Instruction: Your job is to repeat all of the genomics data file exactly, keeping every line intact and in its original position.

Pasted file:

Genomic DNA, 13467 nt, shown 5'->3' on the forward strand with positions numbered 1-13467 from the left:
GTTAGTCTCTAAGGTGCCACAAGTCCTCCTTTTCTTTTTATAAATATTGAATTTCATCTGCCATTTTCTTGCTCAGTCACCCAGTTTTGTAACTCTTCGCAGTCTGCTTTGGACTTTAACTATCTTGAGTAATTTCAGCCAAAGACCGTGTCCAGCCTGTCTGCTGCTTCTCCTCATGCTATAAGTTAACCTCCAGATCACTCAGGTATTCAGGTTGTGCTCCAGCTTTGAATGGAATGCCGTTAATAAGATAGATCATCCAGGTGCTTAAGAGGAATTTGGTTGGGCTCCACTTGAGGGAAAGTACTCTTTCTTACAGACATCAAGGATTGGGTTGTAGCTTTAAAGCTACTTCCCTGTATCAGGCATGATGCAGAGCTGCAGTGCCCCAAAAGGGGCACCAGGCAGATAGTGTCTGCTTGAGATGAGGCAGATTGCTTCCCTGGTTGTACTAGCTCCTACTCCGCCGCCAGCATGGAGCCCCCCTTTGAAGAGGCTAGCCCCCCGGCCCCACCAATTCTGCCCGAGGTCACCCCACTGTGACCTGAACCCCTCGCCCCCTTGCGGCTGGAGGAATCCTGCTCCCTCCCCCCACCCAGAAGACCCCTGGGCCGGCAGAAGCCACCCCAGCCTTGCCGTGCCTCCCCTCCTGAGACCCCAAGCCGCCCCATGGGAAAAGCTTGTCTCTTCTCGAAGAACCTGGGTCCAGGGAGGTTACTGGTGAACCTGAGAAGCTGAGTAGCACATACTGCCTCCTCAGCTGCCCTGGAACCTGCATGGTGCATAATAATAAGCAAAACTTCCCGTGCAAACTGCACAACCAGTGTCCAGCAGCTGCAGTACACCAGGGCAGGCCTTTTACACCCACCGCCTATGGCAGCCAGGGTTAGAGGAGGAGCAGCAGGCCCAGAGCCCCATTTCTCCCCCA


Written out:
Genomic DNA, 13467 nt, shown 5'->3' on the forward strand with positions numbered 1-13467 from the left:
GTTAGTCTCTAAGGTGCCACAAGTCCTCCTTTTCTTTTTATAAATATTGAATTTCATCTGCCATTTTCTTGCTCAGTCACCCAGTTTTGTAACTCTTCGCAGTCTGCTTTGGACTTTAACTATCTTGAGTAATTTCAGCCAAAGACCGTGTCCAGCCTGTCTGCTGCTTCTCCTCATGCTATAAGTTAACCTCCAGATCACTCAGGTATTCAGGTTGTGCTCCAGCTTTGAATGGAATGCCGTTAATAAGATAGATCATCCAGGTGCTTAAGAGGAATTTGGTTGGGCTCCACTTGAGGGAAAGTACTCTTTCTTACAGACATCAAGGATTGGGTTGTAGCTTTAAAGCTACTTCCCTGTATCAGGCATGATGCAGAGCTGCAGTGCCCCAAAAGGGGCACCAGGCAGATAGTGTCTGCTTGAGATGAGGCAGATTGCTTCCCTGGTTGTACTAGCTCCTACTCCGCCGCCAGCATGGAGCCCCCCTTTGAAGAGGCTAGCCCCCCGGCCCCACCAATTCTGCCCGAGGTCACCCCACTGTGACCTGAACCCCTCGCCCCCTTGCGGCTGGAGGAATCCTGCTCCCTCCCCCCACCCAGAAGACCCCTGGGCCGGCAGAAGCCACCCCAGCCTTGCCGTGCCTCCCCTCCTGAGACCCCAAGCCGCCCCATGGGAAAAGCTTGTCTCTTCTCGAAGAACCTGGGTCCAGGGAGGTTACTGGTGAACCTGAGAAGCTGAGTAGCACATACTGCCTCCTCAGCTGCCCTGGAACCTGCATGGTGCATAATAATAAGCAAAACTTCCCGTGCAAACTGCACAACCAGTGTCCAGCAGCTGCAGTACACCAGGGCAGGCCTTTTACACCCACCGCCTATGGCAGCCAGGGTTAGAGGAGGAGCAGCAGGCCCAGAGCCCCATTTCTCCCCCA